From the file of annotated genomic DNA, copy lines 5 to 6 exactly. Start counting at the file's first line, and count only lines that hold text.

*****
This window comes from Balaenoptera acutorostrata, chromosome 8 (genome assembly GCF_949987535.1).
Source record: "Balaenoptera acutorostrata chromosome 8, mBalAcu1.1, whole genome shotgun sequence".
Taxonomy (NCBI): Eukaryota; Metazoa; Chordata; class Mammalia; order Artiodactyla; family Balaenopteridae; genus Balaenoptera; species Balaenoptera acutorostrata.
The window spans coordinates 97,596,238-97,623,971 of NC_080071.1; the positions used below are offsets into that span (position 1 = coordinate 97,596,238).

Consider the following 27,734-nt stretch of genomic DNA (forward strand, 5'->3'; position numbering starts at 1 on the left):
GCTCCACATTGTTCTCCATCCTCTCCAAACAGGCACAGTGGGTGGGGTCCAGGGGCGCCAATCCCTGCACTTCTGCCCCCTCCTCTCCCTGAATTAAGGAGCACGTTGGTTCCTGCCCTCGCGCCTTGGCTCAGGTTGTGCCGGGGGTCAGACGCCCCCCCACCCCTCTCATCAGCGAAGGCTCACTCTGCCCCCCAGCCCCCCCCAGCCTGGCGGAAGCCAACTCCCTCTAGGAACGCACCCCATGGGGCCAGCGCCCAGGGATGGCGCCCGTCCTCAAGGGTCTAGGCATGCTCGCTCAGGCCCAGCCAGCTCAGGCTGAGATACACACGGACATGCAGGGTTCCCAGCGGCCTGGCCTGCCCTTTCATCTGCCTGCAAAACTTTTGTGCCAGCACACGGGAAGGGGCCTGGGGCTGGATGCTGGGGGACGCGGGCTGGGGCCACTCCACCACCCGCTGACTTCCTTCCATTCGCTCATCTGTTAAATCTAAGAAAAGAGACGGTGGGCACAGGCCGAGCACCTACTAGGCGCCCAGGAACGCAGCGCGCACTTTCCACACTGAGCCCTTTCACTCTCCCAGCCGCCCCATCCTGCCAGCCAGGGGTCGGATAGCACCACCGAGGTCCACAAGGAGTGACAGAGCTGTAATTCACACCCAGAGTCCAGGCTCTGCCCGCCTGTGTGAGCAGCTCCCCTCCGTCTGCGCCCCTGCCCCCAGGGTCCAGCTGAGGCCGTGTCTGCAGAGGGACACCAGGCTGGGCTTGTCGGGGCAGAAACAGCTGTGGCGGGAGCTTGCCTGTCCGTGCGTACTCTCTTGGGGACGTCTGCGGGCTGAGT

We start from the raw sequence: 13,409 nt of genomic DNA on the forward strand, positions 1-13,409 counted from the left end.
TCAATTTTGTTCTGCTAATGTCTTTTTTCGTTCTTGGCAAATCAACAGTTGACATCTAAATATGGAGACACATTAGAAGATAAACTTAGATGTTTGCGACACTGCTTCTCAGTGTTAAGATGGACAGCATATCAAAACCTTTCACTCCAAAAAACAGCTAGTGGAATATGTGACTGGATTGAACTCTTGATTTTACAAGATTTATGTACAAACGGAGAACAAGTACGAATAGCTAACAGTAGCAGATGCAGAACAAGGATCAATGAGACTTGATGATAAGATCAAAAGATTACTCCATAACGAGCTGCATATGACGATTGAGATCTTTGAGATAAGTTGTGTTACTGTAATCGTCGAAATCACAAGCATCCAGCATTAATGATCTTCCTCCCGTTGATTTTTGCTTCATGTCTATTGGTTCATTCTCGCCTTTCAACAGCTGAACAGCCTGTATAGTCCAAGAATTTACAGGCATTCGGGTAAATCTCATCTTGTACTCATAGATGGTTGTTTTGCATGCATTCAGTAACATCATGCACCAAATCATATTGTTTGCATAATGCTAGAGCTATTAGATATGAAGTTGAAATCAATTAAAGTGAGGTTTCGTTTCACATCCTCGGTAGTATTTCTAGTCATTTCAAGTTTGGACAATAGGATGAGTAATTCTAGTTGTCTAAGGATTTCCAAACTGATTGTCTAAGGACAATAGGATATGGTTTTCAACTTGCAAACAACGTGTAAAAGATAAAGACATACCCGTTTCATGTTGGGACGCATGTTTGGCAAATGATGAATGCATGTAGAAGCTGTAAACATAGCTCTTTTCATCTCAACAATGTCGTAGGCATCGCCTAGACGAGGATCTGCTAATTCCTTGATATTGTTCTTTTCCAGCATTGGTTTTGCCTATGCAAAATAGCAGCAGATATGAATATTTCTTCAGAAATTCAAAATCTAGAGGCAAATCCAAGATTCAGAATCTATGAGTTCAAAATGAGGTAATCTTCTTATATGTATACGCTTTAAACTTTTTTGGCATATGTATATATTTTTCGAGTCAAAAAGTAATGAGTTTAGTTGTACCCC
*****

Consider the following 27,734-nt stretch of genomic DNA (forward strand, 5'->3'; position numbering starts at 1 on the left):
GCTCCACATTGTTCTCCATCCTCTCCAAACAGGCACAGTGGGTGGGGTCCAGGGGCGCCAATCCCTGCACTTCTGCCCCCTCCTCTCCCTGAATTAAGGAGCACGTTGGTTCCTGCCCTCGCGCCTTGGCTCAGGTTGTGCCGGGGGTCAGACGCCCCCCCACCCCTCTCATCAGCGAAGGCTCACTCTGCCCCCCAGCCCCCCCCAGCCTGGCGGAAGCCAACTCCCTCTAGGAACGCACCCCATGGGGCCAGCGCCCAGGGATGGCGCCCGTCCTCAAGGGTCTAGGCATGCTCGCTCAGGCCCAGCCAGCTCAGGCTGAGATACACACGGACATGCAGGGTTCCCAGCGGCCTGGCCTGCCCTTTCATCTGCCTGCAAAACTTTTGTGCCAGCACACGGGAAGGGGCCTGGGGCTGGATGCTGGGGGACGCGGGCTGGGGCCACTCCACCACCCGCTGACTTCCTTCCATTCGCTCATCTGTTAAATCTAAGAAAAGAGACGGTGGGCACAGGCCGAGCACCTACTAGGCGCCCAGGAACGCAGCGCGCACTTTCCACACTGAGCCCTTTCACTCTCCCAGCCGCCCCATCCTGCCAGCCAGGGGTCGGATAGCACCACCGAGGTCCACAAGGAGTGACAGAGCTGTAATTCACACCCAGAGTCCAGGCTCTGCCCGCCTGTGTGAGCAGCTCCCCTCCGTCTGCGCCCCTGCCCCCAGGGTCCAGCTGAGGCCGTGTCTGCAGAGGGACACCAGGCTGGGCTTGTCGGGGCAGAAACAGCTGTGGCGGGAGCTTGCCTGTCCGTGCGTACTCTCTTGGGGACGTCTGCGGGCTGAGT